The water level at Lake of the Ozarks has fluctuated a great deal over the years, though not so much now as it once did. In the original lake concept, Union Electric planned on summer fluctuations of about 15 feet in order to generate electricity at the dam. In addition, property owners could expect a winter draw-down. It was a good time to repair docks and replace barrels without getting your feet wet, as the following picture illustrates.
Taken in February, 1978, near mile marker 4 on the Gravois Arm, the photo shows several private docks resting on the draw-down slope. In more normal times these docks would be floating in ten to fifteen feet of water. The top of the snow line is roughly full reservoir level. My father, standing in the foreground, would have been completely underwater.
And there is a bit of a mystery in this photo, too. My parents' dock is in the background. It's the dark red one, in front of the covered dock. Notice the tree stump just off the end of it. The stump is the mystery. It's not supposed to be there. According to the original 1929 reservoir clearing plan, no stump over twelve inches in height on the high side was to be left in a thirty foot draw-down area. They were to be burned. But there it is, three foot high and at least 24 inches in diameter--neither burned nor removed.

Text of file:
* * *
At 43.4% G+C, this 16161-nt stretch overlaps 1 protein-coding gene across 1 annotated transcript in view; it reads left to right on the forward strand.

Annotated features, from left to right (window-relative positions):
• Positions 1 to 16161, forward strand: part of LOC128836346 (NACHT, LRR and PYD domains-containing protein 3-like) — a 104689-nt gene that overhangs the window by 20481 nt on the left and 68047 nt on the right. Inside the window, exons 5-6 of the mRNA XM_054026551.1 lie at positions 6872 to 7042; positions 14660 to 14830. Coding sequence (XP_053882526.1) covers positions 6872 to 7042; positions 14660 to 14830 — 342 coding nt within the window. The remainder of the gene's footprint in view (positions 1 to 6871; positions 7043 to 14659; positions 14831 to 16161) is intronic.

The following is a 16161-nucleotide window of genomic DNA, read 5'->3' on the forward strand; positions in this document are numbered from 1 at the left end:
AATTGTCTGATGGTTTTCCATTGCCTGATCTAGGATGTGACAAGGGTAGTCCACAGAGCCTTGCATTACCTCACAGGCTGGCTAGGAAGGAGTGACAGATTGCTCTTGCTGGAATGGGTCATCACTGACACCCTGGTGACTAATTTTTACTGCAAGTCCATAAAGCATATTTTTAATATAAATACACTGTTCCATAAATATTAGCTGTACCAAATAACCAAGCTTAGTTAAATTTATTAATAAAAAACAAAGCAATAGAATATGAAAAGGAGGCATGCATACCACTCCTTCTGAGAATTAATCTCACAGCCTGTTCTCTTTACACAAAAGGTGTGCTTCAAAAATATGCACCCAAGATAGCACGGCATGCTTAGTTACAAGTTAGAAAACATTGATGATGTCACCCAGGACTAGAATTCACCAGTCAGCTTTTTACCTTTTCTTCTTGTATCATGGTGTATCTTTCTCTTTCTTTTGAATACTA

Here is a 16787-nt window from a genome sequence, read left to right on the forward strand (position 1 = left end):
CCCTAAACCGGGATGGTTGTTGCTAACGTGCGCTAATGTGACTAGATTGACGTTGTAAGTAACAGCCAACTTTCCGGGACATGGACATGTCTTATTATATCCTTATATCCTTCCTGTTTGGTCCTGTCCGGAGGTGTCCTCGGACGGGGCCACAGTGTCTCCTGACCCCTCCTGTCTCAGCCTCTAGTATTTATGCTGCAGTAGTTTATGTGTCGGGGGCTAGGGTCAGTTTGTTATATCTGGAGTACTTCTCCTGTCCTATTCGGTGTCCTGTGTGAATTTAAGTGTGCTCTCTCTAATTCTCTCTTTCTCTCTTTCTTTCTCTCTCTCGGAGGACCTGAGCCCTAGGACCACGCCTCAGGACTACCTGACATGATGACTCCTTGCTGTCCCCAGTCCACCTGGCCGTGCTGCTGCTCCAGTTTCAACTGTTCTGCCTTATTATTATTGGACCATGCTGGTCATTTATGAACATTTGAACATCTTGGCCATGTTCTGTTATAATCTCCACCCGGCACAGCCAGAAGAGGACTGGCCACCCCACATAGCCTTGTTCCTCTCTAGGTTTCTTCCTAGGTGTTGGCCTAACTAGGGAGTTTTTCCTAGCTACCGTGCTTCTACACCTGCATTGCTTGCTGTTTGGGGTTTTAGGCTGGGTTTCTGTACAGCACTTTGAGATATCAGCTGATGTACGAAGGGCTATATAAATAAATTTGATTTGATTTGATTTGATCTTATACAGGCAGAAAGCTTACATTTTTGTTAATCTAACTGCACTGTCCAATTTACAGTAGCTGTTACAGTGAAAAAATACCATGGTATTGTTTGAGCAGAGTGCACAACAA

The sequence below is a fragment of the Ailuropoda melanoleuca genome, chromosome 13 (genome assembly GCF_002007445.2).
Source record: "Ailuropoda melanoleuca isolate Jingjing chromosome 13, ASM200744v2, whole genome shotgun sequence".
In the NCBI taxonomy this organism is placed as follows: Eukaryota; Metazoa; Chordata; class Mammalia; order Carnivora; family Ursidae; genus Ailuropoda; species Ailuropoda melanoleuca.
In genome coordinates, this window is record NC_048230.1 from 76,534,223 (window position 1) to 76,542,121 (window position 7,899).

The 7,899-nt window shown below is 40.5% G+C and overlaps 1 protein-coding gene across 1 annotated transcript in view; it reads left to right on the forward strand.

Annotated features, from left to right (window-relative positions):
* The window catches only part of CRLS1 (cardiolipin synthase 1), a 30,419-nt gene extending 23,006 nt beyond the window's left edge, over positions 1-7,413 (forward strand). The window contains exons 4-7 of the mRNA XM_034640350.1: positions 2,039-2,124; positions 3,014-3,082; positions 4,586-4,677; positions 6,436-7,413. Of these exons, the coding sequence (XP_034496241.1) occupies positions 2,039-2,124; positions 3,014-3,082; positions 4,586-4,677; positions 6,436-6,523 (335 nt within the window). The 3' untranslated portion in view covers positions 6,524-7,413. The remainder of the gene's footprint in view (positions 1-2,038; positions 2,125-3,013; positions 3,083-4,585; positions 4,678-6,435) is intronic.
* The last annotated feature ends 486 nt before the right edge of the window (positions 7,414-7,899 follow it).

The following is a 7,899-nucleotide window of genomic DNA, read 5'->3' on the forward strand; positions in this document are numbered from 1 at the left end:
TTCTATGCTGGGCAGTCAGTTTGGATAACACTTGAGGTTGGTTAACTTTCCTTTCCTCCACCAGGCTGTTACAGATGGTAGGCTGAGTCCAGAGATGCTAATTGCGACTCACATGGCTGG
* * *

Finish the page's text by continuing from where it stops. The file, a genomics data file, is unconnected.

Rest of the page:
Oh, one last thing. I mentioned earlier that dock owners could use this low water time to replace barrels. For those of you new to the lake, there was a time, not so many years ago, when most docks were floated by 55-gallon barrels. Eventually they would rust out; occasionally they would break away from the dock in rough water and float away. That was always a hazard, especially when boating at night. We hit one, once. It was partially filled with water and floating on end with just its rim breaking the surface. It cracked our fiberglass hull. So if you've ever wondered what's on the bottom of the lake, try to picture a junkyard of rusty barrels and you won't be far off.
Text and photo © 2002 by Michael Gillespie. All rights reserved.